Author Archives: Daniel Wright

The Independent View: Osborne’s small beer budget

There are, at most, 777 days until the next UK General Election. Today’s Budget was the last real chance to introduce measures that will have time to create a real impact before then. This, however, was not a Budget designed to alter the path of the economy in any dramatic way:  the Coalition has never veered far from the course set at the Spending Review almost three years ago. Instead, this was a narrow Budget, full of small measures.

That is not to say that this Budget is not important in terms of the next election. Small as its measures were, …

Posted in Op-eds and The Independent View | Tagged | 2 Comments

The Independent View: Cameron’s European vision and the Liberal Democrat opportunity

Not sallying forth to Amsterdam, but in the more functional surroundings of Bloomberg Europe in London, David Cameron has finally given forth his vision for the future of the UK’s relationship with the EU. Despite the context of the speech as a necessary manoeuvre to shore up support for Cameron from his hardline eurosceptic backbenchers and head off a UKIP challenge, the prime minister clearly made a great effort to ensure he sounded reasonable and moderate. Who could disagree with a vision of a more efficient, effective and accountable EU?

In this, Cameron made an astute address, in terms of his …

Posted in Op-eds and The Independent View | Tagged and | 13 Comments

Opinion: The autumn statement was constrained by a lack of both ambition and funds

Today we witnessed a government and a chancellor with a lack of wiggle room writhing around to the best of their ability. George Osborne was on surprisingly good form compared to the blundered budget, and Ed Balls was insipid in a response that seemed to ignore the forecasts and measures just outlined before him. Nevertheless, even with the chancellor on song and his opposite number off-key, it will be difficult for the coalition to use the statement as much of a turning point in the narrative of this government.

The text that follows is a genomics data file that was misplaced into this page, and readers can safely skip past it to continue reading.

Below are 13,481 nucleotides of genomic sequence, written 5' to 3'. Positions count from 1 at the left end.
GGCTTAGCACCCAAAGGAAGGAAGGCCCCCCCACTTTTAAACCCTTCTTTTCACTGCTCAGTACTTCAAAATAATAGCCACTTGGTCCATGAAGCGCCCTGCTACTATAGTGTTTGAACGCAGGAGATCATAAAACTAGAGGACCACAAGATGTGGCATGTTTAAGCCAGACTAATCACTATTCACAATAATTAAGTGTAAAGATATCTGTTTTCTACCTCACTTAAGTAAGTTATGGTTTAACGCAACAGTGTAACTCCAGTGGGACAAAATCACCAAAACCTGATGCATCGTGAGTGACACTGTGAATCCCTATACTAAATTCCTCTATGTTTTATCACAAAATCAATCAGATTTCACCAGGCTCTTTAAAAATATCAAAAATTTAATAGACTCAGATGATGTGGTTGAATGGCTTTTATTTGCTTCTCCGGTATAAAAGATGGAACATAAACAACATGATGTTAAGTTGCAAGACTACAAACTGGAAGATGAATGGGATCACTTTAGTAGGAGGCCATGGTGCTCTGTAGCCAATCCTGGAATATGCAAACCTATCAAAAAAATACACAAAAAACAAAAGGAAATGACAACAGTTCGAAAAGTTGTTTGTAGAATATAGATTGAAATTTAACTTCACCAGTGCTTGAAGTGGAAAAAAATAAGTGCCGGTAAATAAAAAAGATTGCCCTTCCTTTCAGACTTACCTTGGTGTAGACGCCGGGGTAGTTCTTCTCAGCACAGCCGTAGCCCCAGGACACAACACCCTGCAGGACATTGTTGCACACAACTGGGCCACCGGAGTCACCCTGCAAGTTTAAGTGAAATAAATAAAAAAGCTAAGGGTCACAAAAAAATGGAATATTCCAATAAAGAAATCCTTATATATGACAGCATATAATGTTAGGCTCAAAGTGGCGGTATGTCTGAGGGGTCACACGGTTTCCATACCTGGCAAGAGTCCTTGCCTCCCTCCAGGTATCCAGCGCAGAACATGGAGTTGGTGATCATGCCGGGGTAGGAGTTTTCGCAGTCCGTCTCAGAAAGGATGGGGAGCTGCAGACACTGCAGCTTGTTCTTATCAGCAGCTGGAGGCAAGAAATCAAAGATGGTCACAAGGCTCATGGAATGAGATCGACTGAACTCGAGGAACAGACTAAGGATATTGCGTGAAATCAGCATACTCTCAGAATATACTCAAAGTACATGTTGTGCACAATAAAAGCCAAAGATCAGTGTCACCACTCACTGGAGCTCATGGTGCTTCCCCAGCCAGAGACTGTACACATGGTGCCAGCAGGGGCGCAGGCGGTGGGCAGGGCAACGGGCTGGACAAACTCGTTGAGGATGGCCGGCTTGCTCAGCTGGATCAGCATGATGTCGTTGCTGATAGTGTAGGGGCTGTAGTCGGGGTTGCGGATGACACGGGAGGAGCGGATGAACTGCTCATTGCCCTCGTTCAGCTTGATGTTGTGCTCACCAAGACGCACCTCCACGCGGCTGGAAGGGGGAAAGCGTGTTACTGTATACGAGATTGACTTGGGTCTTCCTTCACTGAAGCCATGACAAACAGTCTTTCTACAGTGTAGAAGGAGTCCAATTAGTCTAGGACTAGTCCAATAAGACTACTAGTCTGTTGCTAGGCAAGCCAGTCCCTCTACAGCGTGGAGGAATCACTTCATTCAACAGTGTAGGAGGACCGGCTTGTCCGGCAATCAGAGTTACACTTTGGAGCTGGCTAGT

Whilst both parties would like the press and the public to be …

Posted in Op-eds | Tagged | 13 Comments

The Independent View: Cameron changes his choir, but the song remains the same

Reshuffles are necessary, even if they largely amount to political theatre. Few outside the Westminster bubble pay much attention, and they rarely herald wholesale policy shifts, but they are a key weapon in a Prime Minister’s arsenal in terms of placating backbenchers and stamping some authority on an administration. The most effective political operators of modern times used reshuffles masterfully; Margaret Thatcher cleared her Cabinet of ‘wets’ in 1981, instigating the most radical period of her administration.

So, how did Cameron’s first major reshuffle go? The key outcome is the failed attempt to shift Iain Duncan Smith to the Justice Department …

Posted in Op-eds | 4 Comments
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Recent Comments

  • User AvatarChristopher Haigh 24th Jul - 1:02am
    @Glenn, UKIP might be a threat to some Labour seats but they have no chance of unseating the Tories. The government needs to delay brexit...
  • User Avatarmalc 23rd Jul - 11:05pm
    Christopher You might be right, but consolidating or not, it's still the worlds largest bank spending 400 million dollars on a new office block in...
  • User AvatarMatt (Bristol) 23rd Jul - 10:29pm
    I have come to see that 3-member STV (which I know is smaller constituencies than many would prefer in this party) could be quite workable...
  • User AvatarClootie 23rd Jul - 10:29pm
    Article 50 http://archive.is/ItEss
  • User AvatarClootie 23rd Jul - 10:27pm
    If anybody knows about dirty tricks it is Alistair!
  • User AvatarGordon 23rd Jul - 10:13pm
    Conor McGovern - Not necessarily. That's down to how the profits are allocated between profits on the one hand and wages/salaries on the other. However,...
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